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SHANE

"What do you think makes you the angriest?" my newly-appointed shrink Dr. Theo Goldman asked. He was puttering around at his desk, straightening papers, adjusting the angle of his pen, not apparently paying much attention to the answer.

I wasn't fooled. The fact was, Theo Goldman was listening carefully to everything ... words, pauses, the way I took a breath. Vampire senses were a bitch that way. Goldman was probably listening to my heart rate, too.

And why did I come here, again? Well, I hadn't really been given much of a choice.

I shifted uncomfortably on the couch, then stopped and held very still, as if that was going to somehow help me out. Goldman looked up briefly and smiled at me. He wasn't a bad guy, for a vamp; kind of rumpled, a little antique looking, and he never seemed like he was tempted to rip my throat out for a snack. Claire trusted him, and if my girl said that, she'd probably put a lot of thought into it.

"The angriest," I repeated, stalling for time. My throat felt dry and tight, and I thought about asking for some water, but it seemed like that might be weird. "You want that list alphabetically?"

"I mean in all your life, the angriest," Goldman said. "The first thing that comes to your mind."

"There's a lot to choose from."

"I'm sure something stands out."

"Not really, I - "

"Go!"

The sudden, sharp tone of voice hit me like a needle, and I blurted out, "Claire!" I immediately felt sick. I hadn't meant to go there, not at all, but it just ... came out.

In the silence that followed, Theo Goldman sat back in his chair and looked at me with calm, unreadable eyes. "Go on," he finally said. "What about Claire?"

What the hell had I just said? It wasn't true, not at all. I didn't mean it. I stared hard at my shoes, which were battered old work boots, the better to kick some vampire in the teeth with. In Morganville, Texas, you either went with the running shoes, or the teeth-kicking shoes. I wasn't much of a runner.

"Nothing," I said. "It just came out, that's all. Claire's the best thing that ever happened to me. I'm not angry at her. I don't even know why I said that." That was good, that was calm and straightforward, and I checked my watch. God, had it only been fifteen minutes in here, in this nice paneled office, sitting on this comfy Softer Side of Sears couch? "Look, this is great and everything, but I really should be - "

"Why then did Claire come to your mind, with all of the terrible things I know you have experienced?" he asked. "You have another thirty minutes, by the way, we have plenty of time. Relax, Mr. Collins. I promise you, I'm here to help."

"Help. Yeah, vampires are known for all their awesome counseling skills."

"Does the fact that I am a vampire bother you?"

"Of course it bothers me! I grew up in Morganville, it's kind of a big deal to sit down and play nice with one of you."

Goldman's smile was sad, and ghostly. "You do realize that just as all men are not the same, all vampires are not the same? The worst murderers I have ever met in my long life were breathing men who killed not for sustenance, but for sport. Or worse, for beliefs."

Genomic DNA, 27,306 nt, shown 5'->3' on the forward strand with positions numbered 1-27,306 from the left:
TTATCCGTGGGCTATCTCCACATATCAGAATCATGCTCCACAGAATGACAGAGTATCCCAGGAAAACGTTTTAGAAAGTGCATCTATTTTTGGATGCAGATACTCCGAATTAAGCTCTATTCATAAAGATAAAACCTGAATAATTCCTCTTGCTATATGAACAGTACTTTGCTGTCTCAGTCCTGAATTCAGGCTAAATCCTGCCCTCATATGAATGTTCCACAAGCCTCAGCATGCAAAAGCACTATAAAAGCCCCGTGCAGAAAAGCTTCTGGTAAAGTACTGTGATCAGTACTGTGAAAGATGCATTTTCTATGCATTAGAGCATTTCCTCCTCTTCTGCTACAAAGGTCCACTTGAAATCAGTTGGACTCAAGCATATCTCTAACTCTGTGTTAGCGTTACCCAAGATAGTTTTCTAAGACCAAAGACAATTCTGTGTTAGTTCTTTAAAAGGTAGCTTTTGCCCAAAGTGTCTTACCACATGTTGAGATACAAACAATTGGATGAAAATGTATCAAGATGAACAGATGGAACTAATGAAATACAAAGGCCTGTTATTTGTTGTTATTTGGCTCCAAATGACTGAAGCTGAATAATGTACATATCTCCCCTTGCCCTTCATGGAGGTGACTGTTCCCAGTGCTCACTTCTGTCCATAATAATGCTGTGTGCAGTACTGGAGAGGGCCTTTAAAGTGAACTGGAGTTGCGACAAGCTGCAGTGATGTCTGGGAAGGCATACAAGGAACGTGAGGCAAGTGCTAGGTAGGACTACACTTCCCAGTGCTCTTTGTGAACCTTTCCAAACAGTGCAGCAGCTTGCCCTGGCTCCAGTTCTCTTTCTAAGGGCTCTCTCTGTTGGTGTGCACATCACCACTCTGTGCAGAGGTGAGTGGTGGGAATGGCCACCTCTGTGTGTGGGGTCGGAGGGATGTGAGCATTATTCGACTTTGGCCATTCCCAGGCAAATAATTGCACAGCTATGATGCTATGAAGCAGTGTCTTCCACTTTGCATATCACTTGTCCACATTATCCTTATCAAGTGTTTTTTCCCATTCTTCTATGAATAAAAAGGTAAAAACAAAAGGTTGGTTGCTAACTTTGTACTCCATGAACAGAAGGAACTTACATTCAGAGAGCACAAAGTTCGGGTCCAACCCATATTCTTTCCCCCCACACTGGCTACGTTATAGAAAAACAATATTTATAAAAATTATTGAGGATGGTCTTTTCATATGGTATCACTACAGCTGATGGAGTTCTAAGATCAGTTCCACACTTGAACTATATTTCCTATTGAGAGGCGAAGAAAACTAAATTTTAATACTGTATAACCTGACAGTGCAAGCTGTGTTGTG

"Don't suppose we can just agree I'm screwed up and call it a day?"

He looked at me with such level, kind intensity that I felt uncomfortable, and then he said, "There are a surprising number of people who care about what happens to you. The fact that you are here, instead of behind bars, would seem to tell you that, I'd think. Yes?"

I shrugged. I knew it looked like I was the typical surly teen, but I didn't much care what a vamp thought of me anyway. So I kept insisting to myself, anyway. I'd gotten myself in it deep this time ... deeper than it looked. Before, they'd let me slide because I was a messed-up kid, and then because I'd managed to end up on the right side (by their definition, anyway) of the problem, even against my own dad.

But this time I didn't have any defense. I'd voluntarily gotten involved in the illegal fight club at the gym; I'd let myself get drugged up and stuck in cages to duke it out with vampires. For money. On the internet.

It was that last part that was the biggest violation of all ... breaching the wall of secrecy about Morganville. Sure, nobody on the internet would take it seriously; it was all tricks, special effects, and besides, to the average visitor who wanted to come poke around it was the boring, roll-up-the-sidewalks-at-dusk town in America.

That didn't change the fact that I'd risked the anonymity - the safety - of the vampires. I was lucky I hadn't been quietly walled up somewhere, or buried in a nice, deep grave somewhere in the dark. The only reason I hadn't been killed outright was that my girlfriend had some pull with the vamps, and she'd fought for me. Hard.

She was the reason I was sitting here, instead of taking up a slab in the local mortuary. So why had I said her name when he'd asked me about being angry?

I hadn't answered, even though the silence stretched thin, so Dr. Goldman leaned back in his chair and tapped his pen against his lips a moment, then said, "Why do you feel you need to fight, Shane?"

I laughed out loud. It sounded wild and uncontrollable, even to me. "You're not serious with that question, right?"

"I don't mean fight when your life is in danger, that is a reasonable and logical response to preserve one's safety. According to the records I've reviewed, though, you seem to seek out physical confrontation, rather than wait for it to come to you. It started in school, it seems ... although you were never classified as a bully, you seemed to take special care to seek out those who were picking on others and - how would you say it? - teach them a lesson. You cast yourself as the defender of the weak and abused. Why is that?"